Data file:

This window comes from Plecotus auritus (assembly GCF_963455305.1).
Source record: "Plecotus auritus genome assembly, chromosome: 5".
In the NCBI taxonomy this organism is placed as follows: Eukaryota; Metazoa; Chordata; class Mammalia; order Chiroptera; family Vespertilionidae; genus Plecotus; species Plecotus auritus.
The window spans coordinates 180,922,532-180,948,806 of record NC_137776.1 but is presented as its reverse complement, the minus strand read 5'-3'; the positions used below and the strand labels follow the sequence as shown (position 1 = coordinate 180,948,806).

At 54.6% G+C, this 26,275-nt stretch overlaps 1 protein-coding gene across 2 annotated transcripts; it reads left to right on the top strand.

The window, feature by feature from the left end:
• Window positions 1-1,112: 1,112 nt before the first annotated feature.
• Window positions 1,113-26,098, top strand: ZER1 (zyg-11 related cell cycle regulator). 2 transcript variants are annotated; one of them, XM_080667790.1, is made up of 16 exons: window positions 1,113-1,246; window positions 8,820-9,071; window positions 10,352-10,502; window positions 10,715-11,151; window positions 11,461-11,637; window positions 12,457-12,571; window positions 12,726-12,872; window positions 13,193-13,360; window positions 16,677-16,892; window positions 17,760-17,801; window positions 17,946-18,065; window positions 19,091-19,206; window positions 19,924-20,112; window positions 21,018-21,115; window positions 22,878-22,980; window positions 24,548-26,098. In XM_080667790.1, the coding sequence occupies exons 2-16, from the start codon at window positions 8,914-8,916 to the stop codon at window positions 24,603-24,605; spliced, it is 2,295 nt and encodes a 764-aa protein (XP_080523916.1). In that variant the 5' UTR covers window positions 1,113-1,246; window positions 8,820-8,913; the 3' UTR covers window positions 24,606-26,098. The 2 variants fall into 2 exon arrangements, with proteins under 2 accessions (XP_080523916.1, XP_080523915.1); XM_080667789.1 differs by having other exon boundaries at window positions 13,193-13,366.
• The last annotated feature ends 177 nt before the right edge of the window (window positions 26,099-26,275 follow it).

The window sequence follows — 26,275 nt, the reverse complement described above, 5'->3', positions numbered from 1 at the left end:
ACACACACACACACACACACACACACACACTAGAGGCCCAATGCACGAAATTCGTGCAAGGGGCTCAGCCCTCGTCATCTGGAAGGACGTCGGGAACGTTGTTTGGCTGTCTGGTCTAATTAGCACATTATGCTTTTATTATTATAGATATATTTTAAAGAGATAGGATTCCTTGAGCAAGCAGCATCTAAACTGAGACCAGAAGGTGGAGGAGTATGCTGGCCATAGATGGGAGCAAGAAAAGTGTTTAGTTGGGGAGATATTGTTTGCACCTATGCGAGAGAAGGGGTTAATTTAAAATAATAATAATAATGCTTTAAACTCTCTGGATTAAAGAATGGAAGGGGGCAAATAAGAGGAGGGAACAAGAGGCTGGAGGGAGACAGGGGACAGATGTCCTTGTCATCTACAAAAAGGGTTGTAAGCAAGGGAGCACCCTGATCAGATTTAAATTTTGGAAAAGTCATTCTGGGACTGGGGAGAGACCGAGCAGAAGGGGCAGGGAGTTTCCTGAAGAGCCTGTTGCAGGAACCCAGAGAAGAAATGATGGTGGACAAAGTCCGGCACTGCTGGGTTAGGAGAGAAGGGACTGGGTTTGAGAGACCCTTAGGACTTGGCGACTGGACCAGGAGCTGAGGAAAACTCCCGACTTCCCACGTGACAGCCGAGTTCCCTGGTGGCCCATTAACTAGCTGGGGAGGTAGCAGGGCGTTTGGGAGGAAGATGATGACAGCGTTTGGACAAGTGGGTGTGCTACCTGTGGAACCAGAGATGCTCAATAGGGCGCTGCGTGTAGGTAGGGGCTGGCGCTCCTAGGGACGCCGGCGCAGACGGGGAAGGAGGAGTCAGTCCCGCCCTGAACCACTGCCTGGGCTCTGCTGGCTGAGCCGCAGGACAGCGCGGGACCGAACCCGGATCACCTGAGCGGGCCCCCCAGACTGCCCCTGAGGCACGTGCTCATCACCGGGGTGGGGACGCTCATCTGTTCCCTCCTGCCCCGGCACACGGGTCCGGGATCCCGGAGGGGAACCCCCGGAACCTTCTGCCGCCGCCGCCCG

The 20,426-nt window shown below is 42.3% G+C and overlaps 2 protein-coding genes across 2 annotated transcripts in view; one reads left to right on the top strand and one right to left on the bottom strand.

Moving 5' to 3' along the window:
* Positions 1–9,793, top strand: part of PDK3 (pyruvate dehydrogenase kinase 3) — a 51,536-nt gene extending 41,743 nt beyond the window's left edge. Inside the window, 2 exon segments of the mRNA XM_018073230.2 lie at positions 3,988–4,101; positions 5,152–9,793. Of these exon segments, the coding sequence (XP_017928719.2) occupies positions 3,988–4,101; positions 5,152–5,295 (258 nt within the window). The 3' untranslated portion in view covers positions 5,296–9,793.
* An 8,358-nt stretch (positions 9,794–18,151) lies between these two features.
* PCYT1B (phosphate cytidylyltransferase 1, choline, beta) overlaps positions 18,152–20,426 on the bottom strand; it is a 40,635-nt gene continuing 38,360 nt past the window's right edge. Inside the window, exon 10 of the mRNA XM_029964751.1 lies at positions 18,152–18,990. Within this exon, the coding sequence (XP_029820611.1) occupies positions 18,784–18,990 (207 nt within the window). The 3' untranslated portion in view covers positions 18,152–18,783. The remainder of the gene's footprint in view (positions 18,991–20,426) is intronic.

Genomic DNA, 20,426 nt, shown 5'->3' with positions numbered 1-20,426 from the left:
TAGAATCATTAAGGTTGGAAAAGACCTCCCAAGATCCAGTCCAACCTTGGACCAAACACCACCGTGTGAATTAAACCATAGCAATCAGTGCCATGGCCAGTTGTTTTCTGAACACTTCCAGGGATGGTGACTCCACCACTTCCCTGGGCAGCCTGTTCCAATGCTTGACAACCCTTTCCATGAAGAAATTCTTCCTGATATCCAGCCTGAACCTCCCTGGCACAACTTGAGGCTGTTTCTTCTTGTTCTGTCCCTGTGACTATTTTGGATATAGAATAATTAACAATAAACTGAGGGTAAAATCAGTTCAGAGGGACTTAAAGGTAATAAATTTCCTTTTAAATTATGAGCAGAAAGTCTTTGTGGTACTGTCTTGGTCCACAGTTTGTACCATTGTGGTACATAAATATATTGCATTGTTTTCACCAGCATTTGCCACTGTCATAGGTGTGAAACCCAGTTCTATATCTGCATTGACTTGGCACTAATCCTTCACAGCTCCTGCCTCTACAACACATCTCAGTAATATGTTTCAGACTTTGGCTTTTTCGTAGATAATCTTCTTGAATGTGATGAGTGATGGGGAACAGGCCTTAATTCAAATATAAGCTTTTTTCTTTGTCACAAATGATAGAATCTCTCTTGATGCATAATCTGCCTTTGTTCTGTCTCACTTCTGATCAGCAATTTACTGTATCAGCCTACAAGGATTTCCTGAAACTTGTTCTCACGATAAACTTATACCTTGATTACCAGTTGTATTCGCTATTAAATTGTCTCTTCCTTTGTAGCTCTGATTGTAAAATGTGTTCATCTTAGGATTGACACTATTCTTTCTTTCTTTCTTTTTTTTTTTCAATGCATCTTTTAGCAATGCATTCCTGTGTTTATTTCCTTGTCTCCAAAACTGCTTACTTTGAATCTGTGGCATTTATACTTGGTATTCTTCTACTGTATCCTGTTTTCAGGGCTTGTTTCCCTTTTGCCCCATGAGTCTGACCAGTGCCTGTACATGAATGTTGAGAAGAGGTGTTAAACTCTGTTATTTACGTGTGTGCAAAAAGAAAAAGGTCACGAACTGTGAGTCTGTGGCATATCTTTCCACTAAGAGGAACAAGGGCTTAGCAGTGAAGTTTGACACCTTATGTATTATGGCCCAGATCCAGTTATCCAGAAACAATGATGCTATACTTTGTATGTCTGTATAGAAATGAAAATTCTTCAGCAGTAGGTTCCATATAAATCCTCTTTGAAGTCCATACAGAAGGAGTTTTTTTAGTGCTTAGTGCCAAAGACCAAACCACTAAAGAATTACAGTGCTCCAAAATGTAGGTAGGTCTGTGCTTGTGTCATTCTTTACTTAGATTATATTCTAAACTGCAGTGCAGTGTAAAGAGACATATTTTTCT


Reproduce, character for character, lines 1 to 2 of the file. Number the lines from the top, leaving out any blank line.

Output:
This window comes from Plecotus auritus (assembly GCF_963455305.1).
Source record: "Plecotus auritus genome assembly, chromosome: 5".